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Safeguard OSH Solutions - Thomson Reuters

Safeguard OSH Solutions - Thomson Reuters



Safeguard Magazine

HEALTH MATTERS—Osteoporosis – silent killer

Maintaining calcium intake is critical for healthy bones, says KAYLENE DOWERS.

A silent killer is stalking New Zealanders. Even though estimates say this disease has health costs totalling $1.15 billion every year and affects up to 80,000 people – few realise its significance.

It is osteoporosis. And it is preventable.

Many people know of the bone weakening disease osteoporosis, but most write it off as either a genetic certainty or simply a fact of life. In reality, avoiding this crippling disease is relatively easy and you should take action from early adulthood. Yet this year half of all New Zealand women over 60 will suffer an osteoporotic fracture. A third of all people who suffer an osteoporotic hip facture never recover full mobility. A quarter will die within a year. More New Zealand women die from osteoporosis-related complications than from breast cancer.

There are two significant reasons osteoporosis is referred to as a silent disease. First, you usually don’t know you have it until disaster strikes. And second, nobody is really talking about it. We aim to change that.

I have heard many people say “my bones are fine, there is nothing wrong with me, I’ve never broken a bone in my life”. But once tested results can prove otherwise; their bones can be at a low density or high fracture risk.

Insidious ailment

So why does this disease go undetected? Our bones are like a storehouse for our body. Many people are unaware that every part of our body requires calcium to survive. Our nerve cells require calcium to work, our muscles require calcium to properly contract, and our immune system needs calcium to recognise disease.

If we do not feed our bodies enough calcium then our vital organs will start taking the supply from the bones. If the low calcium diet continues then the process of slowly depleting the bones begins.

You would expect there to be lots of symptoms for low calcium, such as muscle cramps, tiredness, easily getting sick, but there aren’t. Our body has the ability to keep us going for as long as our supply in the bones lasts. Osteoporosis happens before any of those. It is absolutely silent. But believe me, once you have osteoporosis you get all of these symptoms.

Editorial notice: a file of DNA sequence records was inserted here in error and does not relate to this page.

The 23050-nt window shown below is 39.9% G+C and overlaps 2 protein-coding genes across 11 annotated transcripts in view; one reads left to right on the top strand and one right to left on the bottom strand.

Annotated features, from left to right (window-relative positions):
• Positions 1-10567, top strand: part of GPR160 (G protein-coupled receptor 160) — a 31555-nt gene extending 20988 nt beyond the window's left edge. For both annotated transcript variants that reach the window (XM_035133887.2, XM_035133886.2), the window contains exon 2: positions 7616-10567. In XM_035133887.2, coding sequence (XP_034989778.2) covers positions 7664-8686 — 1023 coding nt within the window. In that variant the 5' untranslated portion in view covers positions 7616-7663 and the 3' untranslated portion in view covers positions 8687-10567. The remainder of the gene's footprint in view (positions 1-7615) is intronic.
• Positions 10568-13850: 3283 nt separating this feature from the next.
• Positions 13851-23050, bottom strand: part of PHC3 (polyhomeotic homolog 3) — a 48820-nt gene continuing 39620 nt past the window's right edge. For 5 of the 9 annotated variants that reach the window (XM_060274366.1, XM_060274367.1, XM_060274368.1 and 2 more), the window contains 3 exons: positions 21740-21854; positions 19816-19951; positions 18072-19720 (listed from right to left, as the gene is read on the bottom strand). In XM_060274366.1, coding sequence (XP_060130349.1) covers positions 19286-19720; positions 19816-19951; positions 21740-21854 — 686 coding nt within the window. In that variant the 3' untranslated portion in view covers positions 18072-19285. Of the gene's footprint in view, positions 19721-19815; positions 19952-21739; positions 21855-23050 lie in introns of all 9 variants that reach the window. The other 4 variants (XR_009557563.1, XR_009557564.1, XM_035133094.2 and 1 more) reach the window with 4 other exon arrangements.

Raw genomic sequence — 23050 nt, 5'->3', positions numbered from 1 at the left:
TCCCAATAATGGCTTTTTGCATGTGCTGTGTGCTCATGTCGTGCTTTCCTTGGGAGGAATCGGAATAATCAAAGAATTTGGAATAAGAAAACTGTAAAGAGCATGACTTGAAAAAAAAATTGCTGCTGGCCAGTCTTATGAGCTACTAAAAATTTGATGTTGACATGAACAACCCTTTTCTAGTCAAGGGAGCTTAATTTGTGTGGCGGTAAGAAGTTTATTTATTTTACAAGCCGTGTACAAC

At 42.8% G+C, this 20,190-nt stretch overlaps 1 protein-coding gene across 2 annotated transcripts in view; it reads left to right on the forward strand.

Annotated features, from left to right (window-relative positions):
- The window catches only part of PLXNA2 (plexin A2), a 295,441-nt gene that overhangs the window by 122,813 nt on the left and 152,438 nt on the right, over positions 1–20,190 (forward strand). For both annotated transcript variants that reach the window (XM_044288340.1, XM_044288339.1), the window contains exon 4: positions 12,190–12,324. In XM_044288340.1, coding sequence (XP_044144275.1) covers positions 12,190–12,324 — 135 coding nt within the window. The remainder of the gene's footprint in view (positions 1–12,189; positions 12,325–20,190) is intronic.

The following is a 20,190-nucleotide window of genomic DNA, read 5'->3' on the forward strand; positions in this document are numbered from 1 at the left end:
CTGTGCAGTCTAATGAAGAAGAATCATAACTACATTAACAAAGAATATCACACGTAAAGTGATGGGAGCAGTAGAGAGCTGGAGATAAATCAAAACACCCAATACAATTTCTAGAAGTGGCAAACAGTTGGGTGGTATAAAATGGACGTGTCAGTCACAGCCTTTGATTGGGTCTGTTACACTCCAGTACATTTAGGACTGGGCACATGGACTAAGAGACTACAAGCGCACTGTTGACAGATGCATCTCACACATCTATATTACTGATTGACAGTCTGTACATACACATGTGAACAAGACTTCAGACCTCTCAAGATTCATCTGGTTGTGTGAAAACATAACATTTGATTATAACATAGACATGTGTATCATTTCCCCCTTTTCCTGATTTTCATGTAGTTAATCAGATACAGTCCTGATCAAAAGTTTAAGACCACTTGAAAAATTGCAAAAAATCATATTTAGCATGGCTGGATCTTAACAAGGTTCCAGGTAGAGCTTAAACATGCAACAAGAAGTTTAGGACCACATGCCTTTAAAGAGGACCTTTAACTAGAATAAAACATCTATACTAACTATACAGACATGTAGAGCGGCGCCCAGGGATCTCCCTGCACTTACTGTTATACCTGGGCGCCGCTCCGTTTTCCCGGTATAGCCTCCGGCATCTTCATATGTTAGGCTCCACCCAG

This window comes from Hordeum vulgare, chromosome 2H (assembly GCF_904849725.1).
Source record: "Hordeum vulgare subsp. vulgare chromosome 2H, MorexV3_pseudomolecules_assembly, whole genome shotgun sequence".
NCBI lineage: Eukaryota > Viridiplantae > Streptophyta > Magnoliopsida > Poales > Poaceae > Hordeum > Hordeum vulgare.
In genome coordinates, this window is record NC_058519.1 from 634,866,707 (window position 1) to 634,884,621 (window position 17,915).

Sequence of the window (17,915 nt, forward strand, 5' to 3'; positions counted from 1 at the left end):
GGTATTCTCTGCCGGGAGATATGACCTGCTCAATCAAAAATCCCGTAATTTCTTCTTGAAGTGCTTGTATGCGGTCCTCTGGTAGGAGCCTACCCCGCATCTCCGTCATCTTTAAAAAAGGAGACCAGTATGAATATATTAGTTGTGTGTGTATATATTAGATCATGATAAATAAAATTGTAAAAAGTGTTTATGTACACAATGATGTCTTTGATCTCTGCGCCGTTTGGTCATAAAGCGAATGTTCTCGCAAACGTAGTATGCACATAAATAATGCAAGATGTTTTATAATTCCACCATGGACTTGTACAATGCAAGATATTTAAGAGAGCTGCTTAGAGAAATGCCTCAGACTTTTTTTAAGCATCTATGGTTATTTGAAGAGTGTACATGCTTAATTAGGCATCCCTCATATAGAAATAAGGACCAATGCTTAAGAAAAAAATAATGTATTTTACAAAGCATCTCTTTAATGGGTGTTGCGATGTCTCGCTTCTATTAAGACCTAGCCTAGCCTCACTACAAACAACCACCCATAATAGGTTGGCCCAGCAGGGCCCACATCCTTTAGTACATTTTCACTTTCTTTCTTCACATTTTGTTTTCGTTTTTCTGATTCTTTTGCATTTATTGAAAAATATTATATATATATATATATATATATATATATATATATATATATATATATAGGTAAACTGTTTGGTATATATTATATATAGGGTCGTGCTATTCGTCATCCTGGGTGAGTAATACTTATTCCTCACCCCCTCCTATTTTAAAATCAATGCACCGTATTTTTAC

However, there are steps you can take to fight the disease. Even old bones can be brought back to full strength. The first step is to find out what condition your bones are in by having an ultrasound test.

There is always the chance to improve your bone health – bones regenerate. It is like restocking a storehouse, though it does take longer as we get older. So the earlier this is caught the easier it is to regenerate your bones. Each person checked is given an assessment and is advised of ways they can maintain or improve their bone density to avoid fracture risk.

There are very effective drugs available today if required. Common causes can be easily changed such as a lack of calcium, lack of exercise, smoking, alcohol, and caffeine use. However, there are other factors not so easy to change, like medications, family history or genes, being of a thin frame.

Tips for healthy bones

  • • 
    Calcium: From 20-50 the amount of calcium a person requires is 1000mg a day. If you are over 50 the amount is 1200mg. In my five years of checking people’s bones I would say that 95 per cent do not get enough calcium in their diet. While milk and dairy products do provide calcium, there are many other sources.
  • • 
    Exercise: This has a lot of benefits; extending life, improving health and strangely improving bones. In fact, for maintenance alone you need three hours’ exercise a week or 30 minutes a day of good bone-building exercise. These exercises need to add stress to the bones to make them stronger. Full body workouts are best.
  • • 
    Smoking: This damages your bones both directly and indirectly. If you want to live a healthy life, smoking is one of the biggest mistakes you can make.
  • • 
    Alcohol: Kills your bones. There is a straight line relationship – the more you booze, the more bone dies. Large amounts in a single dose can cause some very nasty damage. On the upside, low levels may actually be beneficial. But let’s clarify low levels: a can of beer or glass of wine, maybe every other night – not a bottle a day.

KAYLENE DOWERS is the director of Bone Health Checks which offers a nationwide screening service to test bone density and detecting osteoporosis. info@bhc.net.nz

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